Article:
You are provided the option to use either a predefined platform from the SDx installation or a custom platform. Custom platforms are generated from a device support archive (DSA) hardware specification exported from the Vivado tools, or derived from a predefined platform.

See the SDSoC Development Environment Release Notes, Installation, and Licensing Guide for the most up-to-date list of supported devices and required software.

Design Flow Overview

The SDSoC environment is a tool suite for building efficient SoC applications, starting from a platform that provides the base hardware and target software architecture. A boot image and the executable application code are generated by the SDSoC tools.

The following figure shows a representative top-level design flow that shows key components of the tool suite. For the purposes of exposition, the design flow proceeds linearly from one step to the next, but in practice you are free to choose other work flows with different entry and exit points.

Starting with a software-only version of the application that has been compiled for CPUs, the primary goal is to identify portions of the program to move into programmable logic and to implement the application in hardware and software built upon a base platform.

Note: Emulation only works on the base platforms. For more on debug or emulation, see SDSoC Environment Debugging Guide.

Figure: User Design Flow

The steps are:

  1. Select a development platform, compile the application, and ensure it runs properly on the platform.
  2. Identify compute-intensive hot spots to migrate into programmable logic to improve system performance, and isolate them into functions that can be compiled into hardware. See Selecting Functions for Hardware Acceleration.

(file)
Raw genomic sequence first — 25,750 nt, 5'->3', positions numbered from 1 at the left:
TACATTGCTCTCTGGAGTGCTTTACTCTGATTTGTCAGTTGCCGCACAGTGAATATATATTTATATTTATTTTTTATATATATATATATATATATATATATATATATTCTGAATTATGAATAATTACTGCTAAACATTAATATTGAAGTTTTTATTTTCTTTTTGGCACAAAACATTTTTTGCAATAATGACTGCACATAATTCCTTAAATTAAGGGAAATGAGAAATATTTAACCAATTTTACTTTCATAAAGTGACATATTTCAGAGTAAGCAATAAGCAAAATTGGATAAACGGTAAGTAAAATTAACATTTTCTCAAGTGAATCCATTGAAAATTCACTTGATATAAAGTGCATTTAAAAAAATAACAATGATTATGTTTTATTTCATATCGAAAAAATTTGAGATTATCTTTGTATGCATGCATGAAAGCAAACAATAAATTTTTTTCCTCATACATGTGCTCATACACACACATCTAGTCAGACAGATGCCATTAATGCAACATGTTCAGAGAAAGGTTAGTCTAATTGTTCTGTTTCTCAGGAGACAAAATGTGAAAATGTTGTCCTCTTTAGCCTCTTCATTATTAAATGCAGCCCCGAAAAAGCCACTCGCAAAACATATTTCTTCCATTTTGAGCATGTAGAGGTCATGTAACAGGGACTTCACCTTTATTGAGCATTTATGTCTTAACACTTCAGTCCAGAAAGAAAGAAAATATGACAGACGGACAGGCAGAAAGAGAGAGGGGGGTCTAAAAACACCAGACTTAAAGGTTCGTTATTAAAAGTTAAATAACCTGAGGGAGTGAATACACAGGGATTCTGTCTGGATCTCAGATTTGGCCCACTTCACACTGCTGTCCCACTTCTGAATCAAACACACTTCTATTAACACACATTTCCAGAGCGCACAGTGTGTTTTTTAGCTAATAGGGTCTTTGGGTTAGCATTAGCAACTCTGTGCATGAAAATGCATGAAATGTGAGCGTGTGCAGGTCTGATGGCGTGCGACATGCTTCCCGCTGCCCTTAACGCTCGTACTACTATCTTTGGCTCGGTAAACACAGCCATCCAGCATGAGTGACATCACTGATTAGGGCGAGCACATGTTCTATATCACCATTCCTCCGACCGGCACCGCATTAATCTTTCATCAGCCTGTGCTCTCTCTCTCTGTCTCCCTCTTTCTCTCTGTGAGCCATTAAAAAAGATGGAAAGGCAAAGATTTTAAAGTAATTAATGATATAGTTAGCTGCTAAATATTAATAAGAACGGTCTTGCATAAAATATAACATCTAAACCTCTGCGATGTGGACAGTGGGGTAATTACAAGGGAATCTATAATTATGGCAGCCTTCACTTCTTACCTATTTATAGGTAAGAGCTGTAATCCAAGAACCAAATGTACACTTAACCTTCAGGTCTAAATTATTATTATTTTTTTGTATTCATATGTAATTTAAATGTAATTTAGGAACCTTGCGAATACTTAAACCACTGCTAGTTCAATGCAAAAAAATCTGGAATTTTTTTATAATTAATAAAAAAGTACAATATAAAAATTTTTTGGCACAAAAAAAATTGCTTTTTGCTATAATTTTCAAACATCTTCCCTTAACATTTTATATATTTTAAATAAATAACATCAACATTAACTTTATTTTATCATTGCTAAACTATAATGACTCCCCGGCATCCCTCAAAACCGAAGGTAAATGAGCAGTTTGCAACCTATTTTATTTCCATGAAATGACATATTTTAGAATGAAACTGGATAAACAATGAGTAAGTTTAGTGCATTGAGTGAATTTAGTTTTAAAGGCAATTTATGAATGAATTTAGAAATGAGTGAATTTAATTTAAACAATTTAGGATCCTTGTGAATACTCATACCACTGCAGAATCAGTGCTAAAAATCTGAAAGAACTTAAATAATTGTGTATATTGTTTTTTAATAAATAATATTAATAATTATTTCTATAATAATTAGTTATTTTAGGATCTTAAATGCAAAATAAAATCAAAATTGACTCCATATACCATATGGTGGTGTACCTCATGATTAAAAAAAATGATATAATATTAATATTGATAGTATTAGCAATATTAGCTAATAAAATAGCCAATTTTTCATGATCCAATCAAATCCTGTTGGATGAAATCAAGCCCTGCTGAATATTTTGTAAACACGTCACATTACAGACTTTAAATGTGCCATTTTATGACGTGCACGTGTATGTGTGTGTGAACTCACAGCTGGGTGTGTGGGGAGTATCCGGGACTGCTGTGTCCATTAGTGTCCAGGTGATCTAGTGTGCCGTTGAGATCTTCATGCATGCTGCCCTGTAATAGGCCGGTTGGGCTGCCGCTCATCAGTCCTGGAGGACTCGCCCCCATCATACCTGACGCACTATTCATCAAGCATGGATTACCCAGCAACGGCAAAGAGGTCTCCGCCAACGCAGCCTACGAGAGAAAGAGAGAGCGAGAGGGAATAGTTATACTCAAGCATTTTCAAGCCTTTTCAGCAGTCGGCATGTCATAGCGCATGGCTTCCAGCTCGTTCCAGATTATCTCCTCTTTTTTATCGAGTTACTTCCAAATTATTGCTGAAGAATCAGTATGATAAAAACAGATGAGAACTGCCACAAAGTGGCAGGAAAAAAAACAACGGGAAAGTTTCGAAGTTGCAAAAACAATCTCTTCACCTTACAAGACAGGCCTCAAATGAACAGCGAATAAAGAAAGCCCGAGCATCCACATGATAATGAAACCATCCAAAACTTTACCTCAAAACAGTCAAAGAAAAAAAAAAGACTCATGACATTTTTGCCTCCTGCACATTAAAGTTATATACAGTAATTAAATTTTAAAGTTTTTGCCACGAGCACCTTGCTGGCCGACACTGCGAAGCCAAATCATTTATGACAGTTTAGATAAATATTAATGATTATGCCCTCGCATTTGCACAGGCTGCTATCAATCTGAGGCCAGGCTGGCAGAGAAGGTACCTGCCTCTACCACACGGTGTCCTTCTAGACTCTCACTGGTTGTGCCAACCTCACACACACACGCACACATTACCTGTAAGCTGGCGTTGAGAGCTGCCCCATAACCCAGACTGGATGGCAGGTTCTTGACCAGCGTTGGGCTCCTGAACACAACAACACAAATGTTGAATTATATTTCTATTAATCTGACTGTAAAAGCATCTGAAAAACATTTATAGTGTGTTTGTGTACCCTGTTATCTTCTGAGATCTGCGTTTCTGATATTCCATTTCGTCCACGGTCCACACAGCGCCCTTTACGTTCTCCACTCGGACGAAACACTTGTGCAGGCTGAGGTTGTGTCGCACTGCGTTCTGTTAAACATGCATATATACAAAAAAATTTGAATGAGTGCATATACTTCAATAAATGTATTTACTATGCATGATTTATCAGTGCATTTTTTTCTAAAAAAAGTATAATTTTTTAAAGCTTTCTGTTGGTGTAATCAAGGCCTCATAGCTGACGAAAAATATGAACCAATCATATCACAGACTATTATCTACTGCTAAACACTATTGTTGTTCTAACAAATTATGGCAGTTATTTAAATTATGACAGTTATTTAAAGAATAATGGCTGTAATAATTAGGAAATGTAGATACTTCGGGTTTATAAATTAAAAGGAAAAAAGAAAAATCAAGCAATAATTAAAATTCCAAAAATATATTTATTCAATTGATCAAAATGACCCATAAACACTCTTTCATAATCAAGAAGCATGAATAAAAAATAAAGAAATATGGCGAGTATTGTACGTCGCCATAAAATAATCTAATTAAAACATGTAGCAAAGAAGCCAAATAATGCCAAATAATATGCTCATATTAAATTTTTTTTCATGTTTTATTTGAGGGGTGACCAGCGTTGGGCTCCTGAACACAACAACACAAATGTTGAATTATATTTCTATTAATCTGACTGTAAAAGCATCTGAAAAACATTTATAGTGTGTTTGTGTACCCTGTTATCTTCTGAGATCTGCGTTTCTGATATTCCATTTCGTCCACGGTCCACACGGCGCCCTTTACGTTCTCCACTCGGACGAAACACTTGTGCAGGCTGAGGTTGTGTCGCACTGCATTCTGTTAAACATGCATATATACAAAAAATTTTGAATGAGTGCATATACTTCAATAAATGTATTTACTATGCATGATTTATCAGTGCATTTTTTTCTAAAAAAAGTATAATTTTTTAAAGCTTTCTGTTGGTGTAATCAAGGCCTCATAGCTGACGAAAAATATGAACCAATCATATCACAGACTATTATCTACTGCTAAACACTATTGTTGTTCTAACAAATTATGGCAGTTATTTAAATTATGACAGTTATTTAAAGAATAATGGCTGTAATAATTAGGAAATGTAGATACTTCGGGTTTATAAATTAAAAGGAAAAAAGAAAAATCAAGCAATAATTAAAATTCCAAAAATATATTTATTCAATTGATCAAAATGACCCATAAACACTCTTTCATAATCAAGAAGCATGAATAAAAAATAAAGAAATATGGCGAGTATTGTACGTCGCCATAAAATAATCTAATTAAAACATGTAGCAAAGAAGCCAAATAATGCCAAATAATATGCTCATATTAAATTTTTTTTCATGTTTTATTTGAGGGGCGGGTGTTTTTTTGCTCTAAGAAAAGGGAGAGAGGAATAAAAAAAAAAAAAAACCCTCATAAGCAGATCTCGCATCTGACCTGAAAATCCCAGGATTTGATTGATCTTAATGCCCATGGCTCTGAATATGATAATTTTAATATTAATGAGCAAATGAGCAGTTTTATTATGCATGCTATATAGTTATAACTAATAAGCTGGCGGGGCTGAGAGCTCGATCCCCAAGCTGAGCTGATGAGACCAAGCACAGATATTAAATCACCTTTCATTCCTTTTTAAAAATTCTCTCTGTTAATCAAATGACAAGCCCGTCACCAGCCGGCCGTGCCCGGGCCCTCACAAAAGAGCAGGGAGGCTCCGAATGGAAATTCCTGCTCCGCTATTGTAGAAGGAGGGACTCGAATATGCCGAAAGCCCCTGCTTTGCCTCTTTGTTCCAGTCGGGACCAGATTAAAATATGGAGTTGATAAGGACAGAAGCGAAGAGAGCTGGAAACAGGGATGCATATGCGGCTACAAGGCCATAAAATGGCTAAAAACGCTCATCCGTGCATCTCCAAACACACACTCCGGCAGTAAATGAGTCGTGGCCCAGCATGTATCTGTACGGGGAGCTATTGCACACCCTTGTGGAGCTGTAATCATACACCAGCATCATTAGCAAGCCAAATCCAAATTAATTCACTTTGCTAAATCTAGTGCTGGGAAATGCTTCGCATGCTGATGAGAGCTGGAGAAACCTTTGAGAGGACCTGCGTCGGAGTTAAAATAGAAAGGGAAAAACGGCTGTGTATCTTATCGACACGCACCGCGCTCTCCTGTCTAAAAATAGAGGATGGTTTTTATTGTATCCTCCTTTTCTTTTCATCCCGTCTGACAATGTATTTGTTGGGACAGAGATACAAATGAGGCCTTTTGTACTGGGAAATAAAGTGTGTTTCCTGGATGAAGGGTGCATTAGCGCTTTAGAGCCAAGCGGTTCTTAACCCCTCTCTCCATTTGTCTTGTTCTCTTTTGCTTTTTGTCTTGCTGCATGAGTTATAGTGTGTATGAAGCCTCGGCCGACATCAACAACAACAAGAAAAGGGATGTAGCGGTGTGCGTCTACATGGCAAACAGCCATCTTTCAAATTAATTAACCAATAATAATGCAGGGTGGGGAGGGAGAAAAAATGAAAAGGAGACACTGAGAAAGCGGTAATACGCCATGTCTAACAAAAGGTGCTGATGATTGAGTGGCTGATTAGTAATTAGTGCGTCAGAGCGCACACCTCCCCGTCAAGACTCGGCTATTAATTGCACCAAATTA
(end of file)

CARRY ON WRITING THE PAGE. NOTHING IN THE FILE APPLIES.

3. Invoke the SDSoC system compiler to generate a complete SoC and SD card image for your application. See Working with Code.

You can instrument your code to analyze performance, and if necessary, optimize your system and hardware functions using a set of directives and tools within the environment. SDSoC Profiling and Optimization Guide for profiling and optimization best practices.

The sds++ system compilers orchestrate the system generation process either through the IDE or in the terminal shell using command lines and makefiles. You select functions to run in hardware, specify accelerator and system clocks, and set properties on data transfers. You can insert pragmas into application source code to control the system mapping and generation flows, providing directives to the system compiler for implementing the accelerators and data motion networks.

Because a complete system compile can be time-consuming compared with an conventional compile for a CPU, the SDSoC environment provides a faster performance estimation capability. The estimate allows you to approximate the expected speed-up over a software-only implementation for a given choice of hardware functions. Also, this can be functionally verified and analyzed through system emulation. The system emulation feature uses a quick emulation (QEMU) model executing the software and RTL model of the hardware functions to enable fast and accurate analysis of the system.